Accessing file name 
Author Message
 Accessing file name

Hi,
    Is there a way of accessing the input filename within an awk program,
which is run on command line as % awk -f filename. I need to write stuff
to files which are formed by appending the filename.

Thanks for your help.

Vardhan.

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Sun, 05 Mar 2000 03:00:00 GMT  
 Accessing file name

Quote:

> Is there a way of accessing the input filename within an awk program,
> which is run on command line as % awk -f filename. I need to write stuff
> to files which are formed by appending the filename.

Use the built-in variable FILENAME. For example:

{
    ...
    print "stuff I need to write to files" >FILENAME ".new"
    ...

Quote:
}

Or, better:

{
    ...
    if (FNR == 1)
        newfile = FILENAME ".new"
    print "stuff I need to write to files" >newfile
    ...

Quote:
}

(From p. 35 of _The AWK Programming Language_:  "FILENAME is set each time
a new file is read.")

By the way, this

    { if (FNR == 1) newfile = FILENAME ".new" }

can be expressed as this

    FNR == 1 { newfile = FILENAME ".new" }

or as this

    { FNR == 1 && newfile = FILENAME ".new" }

More information than you wanted or needed, but I felt compelled to
share that with you. ;-)

--
Jim Monty

Tempe, Arizona USA



Mon, 06 Mar 2000 03:00:00 GMT  
 Accessing file name

:     { if (FNR == 1) newfile = FILENAME ".new" }

: can be expressed as this

:     FNR == 1 { newfile = FILENAME ".new" }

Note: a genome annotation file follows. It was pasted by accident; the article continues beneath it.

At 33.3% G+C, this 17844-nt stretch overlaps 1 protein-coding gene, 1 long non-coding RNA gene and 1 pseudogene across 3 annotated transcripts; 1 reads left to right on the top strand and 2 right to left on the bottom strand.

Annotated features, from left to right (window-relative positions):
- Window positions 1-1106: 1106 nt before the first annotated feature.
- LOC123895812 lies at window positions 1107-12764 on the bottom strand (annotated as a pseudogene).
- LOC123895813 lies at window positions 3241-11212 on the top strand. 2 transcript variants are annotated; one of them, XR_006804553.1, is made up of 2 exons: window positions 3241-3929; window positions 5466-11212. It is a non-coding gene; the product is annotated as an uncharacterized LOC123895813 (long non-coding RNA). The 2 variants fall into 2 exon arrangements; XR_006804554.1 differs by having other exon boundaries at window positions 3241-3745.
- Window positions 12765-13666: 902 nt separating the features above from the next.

: or as this

:     { FNR == 1 && newfile = FILENAME ".new" }

: More information than you wanted or needed, but I felt compelled to
: share that with you. ;-)

Thanks for the useful info :-) though Im guessing what FNR is, the number
of files to be processed? also my original statement was wrong, it should have
been awk -f file.awk FILENAME, so FILENAME is the argument.. Im wondering
what happens when there are more than 1 files as arguments.. does FILENAME
store the current file to be processed?

Vardhan.

: --
: Jim Monty

: Tempe, Arizona USA

--

#-----------------#-----------------#------------------#------------------#
 Vardhan Walavalkar                             <-----                        /|
 215, Harvard Ave #3,                   <-----                       TWaNg!  / |    
 Allston, MA02134.                                 <-----            \ |
 http://crs-www.bu.edu/crs/Vardhan/                         <-----     \|
#-----------------#-----------------#------------------#------------------#

        This theory is worthless. It is not even wrong!
                                                        - Wolfgang Pauli



Thu, 09 Mar 2000 03:00:00 GMT  
 Accessing file name



Quote:

>:     { if (FNR == 1) newfile = FILENAME ".new" }

>: can be expressed as this

>:     FNR == 1 { newfile = FILENAME ".new" }

>: or as this

>:     { FNR == 1 && newfile = FILENAME ".new" }

>: More information than you wanted or needed, but I felt compelled to
>: share that with you. ;-)

>Thanks for the useful info :-) though Im guessing what FNR is, the number
>of files to be processed?

No it is the record number of the current file
Watchit, I had an awk that didn't deal properly with FNR

Quote:
> also my original statement was wrong, it should have
>been awk -f file.awk FILENAME, so FILENAME is the argument.. Im wondering
>what happens when there are more than 1 files as arguments.. does FILENAME
>store the current file to be processed?

Yes!
If you try   awk '{print FNR, FILENAME}' a*
you will see how it works on all files beginning with a*

Rgds
Mark
--
Mark Katz
ISPC, London - Innovation in data-delivery tools
Tel: (44) 181-455 4665, Fax (44) 181-458 9554
** Visit our website on http://www.efiche.com/efiche **



Sat, 11 Mar 2000 03:00:00 GMT  
 
 [ 4 post ] 

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